This frozen spring has cost us the buzz of the English bumblebee

As you may have noticed, it's far too cold for our beloved bumblebees, but here's what to do while we wait...

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Bumblebees seem to be our second favourite insects, after butterflies; like Boris Johnson, they can do no wrong for most people, being similarly shaggy-haired, rotund, colourful and seemingly friendly. I share these sentiments, so I feel as keenly as the next person the bumblebee withdrawal symptoms that are occasioned by this year’s truly arctic early spring.

Bumblebees are nowhere to be seen at the moment. They are seriously late. Bumblebee colonies die off in the autumn with only the queen surviving – to hibernate through the winter with eggs and sperm inside her – before starting a new colony the following year – so it’s the queens that we see first, big fat things twice the size of the workers, when they emerge. That happens in March or even as early as February. But in 2013, with April nearing the end of its first week, they’re still hunkered down.

At least, I haven’t seen one yet, and I thought I would over Easter, spent in deepest Dorset – but it was the coldest Easter since records began. All the yellow flowers were out, coloured yellow, probably, for the very purpose of attracting the early pollinating insects with queen bumblebees prime candidates: the daffodils resplendent in the villages, the celandines and primroses lighting up the dark lanes, the gorse bushes ablaze behind the shoreline. Yet in the frozen air, nothing was buzzing around them.

I don’t suppose it can be much longer? Can it? But I made up for the lack of them by reading a wonderful book about bumblebees, to be published in three weeks’ time – A Sting In The Tale by Dave Goulson (Jonathan Cape).  Professor Goulson is not only our national expert on the genus Bombus (the 27 British bumblebee species have all got that in their scientific names) but also the man who founded the Bumblebee Conservation Trust in 2006 – not least because two of the 27 had gone extinct, and six more were rapidly declining, and he wanted to do something about it.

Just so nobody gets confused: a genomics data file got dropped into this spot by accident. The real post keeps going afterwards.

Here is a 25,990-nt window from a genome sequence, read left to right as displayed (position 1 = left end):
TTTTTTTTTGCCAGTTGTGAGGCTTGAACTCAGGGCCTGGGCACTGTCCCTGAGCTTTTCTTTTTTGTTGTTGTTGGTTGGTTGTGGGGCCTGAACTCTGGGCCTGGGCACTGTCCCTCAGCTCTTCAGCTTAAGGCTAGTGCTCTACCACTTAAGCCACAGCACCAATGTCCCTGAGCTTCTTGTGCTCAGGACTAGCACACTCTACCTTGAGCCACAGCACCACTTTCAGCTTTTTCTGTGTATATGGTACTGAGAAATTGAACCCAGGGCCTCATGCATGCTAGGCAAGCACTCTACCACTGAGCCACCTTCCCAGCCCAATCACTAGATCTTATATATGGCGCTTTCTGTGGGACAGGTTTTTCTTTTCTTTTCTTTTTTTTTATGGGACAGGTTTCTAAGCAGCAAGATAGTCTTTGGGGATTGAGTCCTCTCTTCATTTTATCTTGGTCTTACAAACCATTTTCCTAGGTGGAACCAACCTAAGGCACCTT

If most of us do indeed love bumblebees, this is a man who is infatuated. Yet his book is not only enormously informative, but also hugely entertaining: its light touch and constant humour make cutting-edge research a pleasure to read about, whether it concerns navigation, evolution, mating, parasites, the fact that bumblebees have smelly feet which leave traces on a flower, so other bees can tell that it’s just been visited and the nectar’s been grabbed so it’s not worth bothering with –  or the even more curious fact that you can train up a bumblebee sniffer dog to sniff out nests (and Professor Goulson and his colleagues did, twice) but in the end, humans can do the job better.

The book’s memorable opening chapter is about the Professor’s early childhood as a wildlife enthusiast, which was accident-prone to a degree – he incinerated some cold-afflicted bumblebees by trying to warm them up on the hot plate of the stove, and electrocuted all his pet fish – but its ultimate purpose is deeply serious, and it contains a grim warning about the industrial breeding, and export, of bumblebees as agricultural pollinators, as this may spread bee diseases across the globe. For anyone interested in the natural world, this is essential reading.

Two other great reads

Two more terrific natural history books have just swum into my ken. The first is Ginkgo, by Peter Crane, the most distinguished recent director of the Royal Botanic Gardens, Kew, and now Dean of the Yale School of Forestry: a wholly absorbing biography of one of the world’s oldest and most celebrated trees (there’s a famous old ginkgo in Kew itself). Published by Yale University Press on 30 April. The other is Kenya: a Natural History by Stephen Spawls and Glenn Matthews (out now from Bloomsbury), which is a captivating and detailed overview of the wildlife of a country with probably the most diverse range of habitats in Africa.

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